I love London. After almost a decade in this bewitching, dynamic, frustrating but always stimulating city, London has gotten under my skin. The ancient streets rattle and wheeze with the ghosts of so many millions of souls, thick with the memories of Romans, Elizabethans, Victorians. These streets are my streets. From the glorious sleaze of Soho to the green elegance of Richmond Park, I am at home here. 

But when September rolls around, and summer palls into a distant dream, I want to be back in Melbourne. I want to go to the MCG and scream my lungs out. I want a Four‘N Twenty meat pie and I want to nurse a warm beer in a plastic cup. I want to release my inner feral, and I want to see the Geelong Football Club win another premiership. 

On Friday the Cats played the Hawks for a place in the preliminary final. They went in as underdogs, but you never know what can happen in finals football, and this has been the era of the Cats. Our hard gutsy football has earned us three premierships since 2007. So my finals ritual begins.

I leave my phone at home so I don’t receive text updates from friends or family in Oz. This also rules out accidentally clicking on Facebook. At 1pm, I realise that the game must be over, and feel trepidation and excitement competing for attention in my guts. The day drags, every minute registers as delay, delay from the match, delay from being able to watch the Cats competing under the lights of the MCG.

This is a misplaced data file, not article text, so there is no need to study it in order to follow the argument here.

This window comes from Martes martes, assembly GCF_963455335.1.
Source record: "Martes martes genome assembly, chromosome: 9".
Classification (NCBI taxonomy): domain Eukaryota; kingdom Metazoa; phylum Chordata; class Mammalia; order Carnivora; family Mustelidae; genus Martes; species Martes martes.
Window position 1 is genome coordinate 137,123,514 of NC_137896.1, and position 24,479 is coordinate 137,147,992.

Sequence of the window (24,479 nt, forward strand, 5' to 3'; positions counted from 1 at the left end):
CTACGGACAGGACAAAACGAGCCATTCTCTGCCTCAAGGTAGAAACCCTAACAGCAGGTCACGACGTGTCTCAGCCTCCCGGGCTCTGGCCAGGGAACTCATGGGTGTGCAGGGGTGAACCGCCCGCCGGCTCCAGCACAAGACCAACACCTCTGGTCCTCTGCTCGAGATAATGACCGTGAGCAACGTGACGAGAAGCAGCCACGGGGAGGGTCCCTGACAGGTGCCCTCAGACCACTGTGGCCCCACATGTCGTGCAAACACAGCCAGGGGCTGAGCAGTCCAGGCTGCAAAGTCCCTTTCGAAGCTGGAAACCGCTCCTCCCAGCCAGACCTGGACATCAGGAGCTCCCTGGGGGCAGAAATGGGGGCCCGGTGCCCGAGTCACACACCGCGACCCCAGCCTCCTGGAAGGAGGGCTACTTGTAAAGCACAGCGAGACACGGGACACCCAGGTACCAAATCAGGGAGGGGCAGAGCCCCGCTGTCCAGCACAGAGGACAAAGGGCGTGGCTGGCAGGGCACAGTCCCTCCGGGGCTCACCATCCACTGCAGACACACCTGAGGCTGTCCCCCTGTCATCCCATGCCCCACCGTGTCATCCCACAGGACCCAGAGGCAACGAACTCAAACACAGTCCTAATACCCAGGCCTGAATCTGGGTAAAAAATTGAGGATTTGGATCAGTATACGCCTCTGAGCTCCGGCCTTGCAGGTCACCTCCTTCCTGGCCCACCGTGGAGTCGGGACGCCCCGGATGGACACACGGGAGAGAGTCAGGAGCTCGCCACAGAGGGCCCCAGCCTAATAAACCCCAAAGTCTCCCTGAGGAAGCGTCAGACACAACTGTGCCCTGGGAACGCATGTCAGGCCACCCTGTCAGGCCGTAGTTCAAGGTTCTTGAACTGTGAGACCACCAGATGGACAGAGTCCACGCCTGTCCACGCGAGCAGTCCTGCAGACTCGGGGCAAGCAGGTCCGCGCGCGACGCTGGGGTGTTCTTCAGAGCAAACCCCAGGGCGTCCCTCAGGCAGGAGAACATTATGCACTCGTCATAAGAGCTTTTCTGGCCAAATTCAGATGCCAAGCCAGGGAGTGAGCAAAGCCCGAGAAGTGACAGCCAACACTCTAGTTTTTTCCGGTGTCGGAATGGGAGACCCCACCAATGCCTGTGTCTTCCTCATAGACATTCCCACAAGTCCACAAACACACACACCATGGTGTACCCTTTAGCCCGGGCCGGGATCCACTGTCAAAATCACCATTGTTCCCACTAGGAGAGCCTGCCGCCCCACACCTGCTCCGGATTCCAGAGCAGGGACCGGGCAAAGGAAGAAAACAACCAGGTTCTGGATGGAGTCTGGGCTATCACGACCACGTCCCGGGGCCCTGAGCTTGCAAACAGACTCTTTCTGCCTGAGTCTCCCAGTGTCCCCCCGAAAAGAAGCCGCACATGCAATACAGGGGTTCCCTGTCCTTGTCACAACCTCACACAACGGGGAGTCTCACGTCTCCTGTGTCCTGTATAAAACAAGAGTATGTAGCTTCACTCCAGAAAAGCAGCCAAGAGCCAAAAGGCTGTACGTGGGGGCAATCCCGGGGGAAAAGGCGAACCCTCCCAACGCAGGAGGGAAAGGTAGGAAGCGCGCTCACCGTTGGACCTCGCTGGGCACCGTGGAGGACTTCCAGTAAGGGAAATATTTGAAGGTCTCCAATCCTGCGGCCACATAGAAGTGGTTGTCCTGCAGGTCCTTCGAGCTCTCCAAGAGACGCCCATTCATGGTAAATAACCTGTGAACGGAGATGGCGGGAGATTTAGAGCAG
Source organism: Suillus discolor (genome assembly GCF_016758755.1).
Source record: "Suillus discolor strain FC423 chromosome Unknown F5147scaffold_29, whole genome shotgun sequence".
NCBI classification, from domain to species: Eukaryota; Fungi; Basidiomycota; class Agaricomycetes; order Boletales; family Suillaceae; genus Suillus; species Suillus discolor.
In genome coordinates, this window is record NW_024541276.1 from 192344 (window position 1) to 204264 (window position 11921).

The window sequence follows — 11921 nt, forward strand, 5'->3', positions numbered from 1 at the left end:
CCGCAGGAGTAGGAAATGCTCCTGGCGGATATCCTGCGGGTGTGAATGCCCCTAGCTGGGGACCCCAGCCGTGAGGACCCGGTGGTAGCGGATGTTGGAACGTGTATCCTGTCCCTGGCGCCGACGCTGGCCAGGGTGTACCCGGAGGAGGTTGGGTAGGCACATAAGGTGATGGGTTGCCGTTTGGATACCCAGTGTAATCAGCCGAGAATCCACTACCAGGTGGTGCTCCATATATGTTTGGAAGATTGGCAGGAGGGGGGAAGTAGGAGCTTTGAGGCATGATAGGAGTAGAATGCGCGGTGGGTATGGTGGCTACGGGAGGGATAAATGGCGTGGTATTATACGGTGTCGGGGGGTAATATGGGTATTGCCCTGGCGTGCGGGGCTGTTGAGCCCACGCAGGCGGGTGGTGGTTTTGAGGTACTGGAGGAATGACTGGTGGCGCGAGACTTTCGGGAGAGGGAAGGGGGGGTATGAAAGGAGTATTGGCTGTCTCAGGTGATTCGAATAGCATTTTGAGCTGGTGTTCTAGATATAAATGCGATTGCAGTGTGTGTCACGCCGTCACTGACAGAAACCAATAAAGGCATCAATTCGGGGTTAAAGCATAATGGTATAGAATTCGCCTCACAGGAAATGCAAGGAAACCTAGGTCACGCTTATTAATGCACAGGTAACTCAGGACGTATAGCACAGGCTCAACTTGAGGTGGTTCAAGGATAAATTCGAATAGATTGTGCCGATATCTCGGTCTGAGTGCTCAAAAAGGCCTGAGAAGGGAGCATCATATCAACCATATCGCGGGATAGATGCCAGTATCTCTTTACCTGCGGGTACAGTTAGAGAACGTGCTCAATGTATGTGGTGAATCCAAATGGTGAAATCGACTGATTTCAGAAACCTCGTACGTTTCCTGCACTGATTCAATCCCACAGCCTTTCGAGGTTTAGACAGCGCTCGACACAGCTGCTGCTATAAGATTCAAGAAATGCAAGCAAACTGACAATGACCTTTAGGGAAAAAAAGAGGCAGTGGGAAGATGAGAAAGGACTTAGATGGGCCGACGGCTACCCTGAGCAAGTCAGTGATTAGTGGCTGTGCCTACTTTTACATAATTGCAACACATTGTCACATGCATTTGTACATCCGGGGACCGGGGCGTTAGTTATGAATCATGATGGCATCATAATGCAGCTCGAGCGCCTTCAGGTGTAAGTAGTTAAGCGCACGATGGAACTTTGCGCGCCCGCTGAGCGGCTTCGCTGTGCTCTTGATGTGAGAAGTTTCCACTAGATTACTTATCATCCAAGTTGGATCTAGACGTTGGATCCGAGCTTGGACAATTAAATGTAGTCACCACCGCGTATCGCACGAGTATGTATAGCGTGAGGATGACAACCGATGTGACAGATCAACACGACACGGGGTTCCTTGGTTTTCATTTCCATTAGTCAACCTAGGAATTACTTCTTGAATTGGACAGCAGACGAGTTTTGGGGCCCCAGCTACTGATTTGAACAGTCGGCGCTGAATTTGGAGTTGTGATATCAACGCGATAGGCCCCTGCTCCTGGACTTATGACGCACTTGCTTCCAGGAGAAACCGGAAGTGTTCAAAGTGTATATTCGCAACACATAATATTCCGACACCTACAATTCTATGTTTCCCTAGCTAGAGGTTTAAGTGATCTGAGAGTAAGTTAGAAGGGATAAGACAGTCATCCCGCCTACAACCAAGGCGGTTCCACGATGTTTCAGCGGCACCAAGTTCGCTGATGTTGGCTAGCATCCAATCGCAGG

Finally I am home. My English partner is well drilled in playing a supporting role to the frenzy of finals. The pukka pies are in the oven, the Fosters are chilled in the fridge.  I snap on my laptop and click on the ‘replay’ icon. The roar of the crowd and the thump of the ball at the first bounce seem to reverberate within me as a bodily thrill. Here we go!  Here we go!  But something else happens as the camera tilts up to take in the heights of the top stands, and then further up to reveal the glittering cityscape surrounding the stadium. It’s as though time becomes unmoored for a brief moment, and the boundaries that separate here from there, and then from now, drift free. The years in Britain slough off me like dry skin as I scream “Ball!”  The past is so alive that it catches my breath. I see my beloved Aunty Marg looking back at me down the years, smiling indulgently at my enraptured 4 year old face; “Come on my little mate,” she says. “We’re going to Kardinia Park to see the mighty Cats.” The boys in blue and white are in my DNA. Finals time can make home seem so terribly far away.

Tom Hawkins couldn’t hold his marks and the game didn’t go our way. But like so many Aussie expats, next week I’ll be watching, and willing them to victory, from the Northern Hemisphere, and hours after the real time siren has sounded.

Image via Getty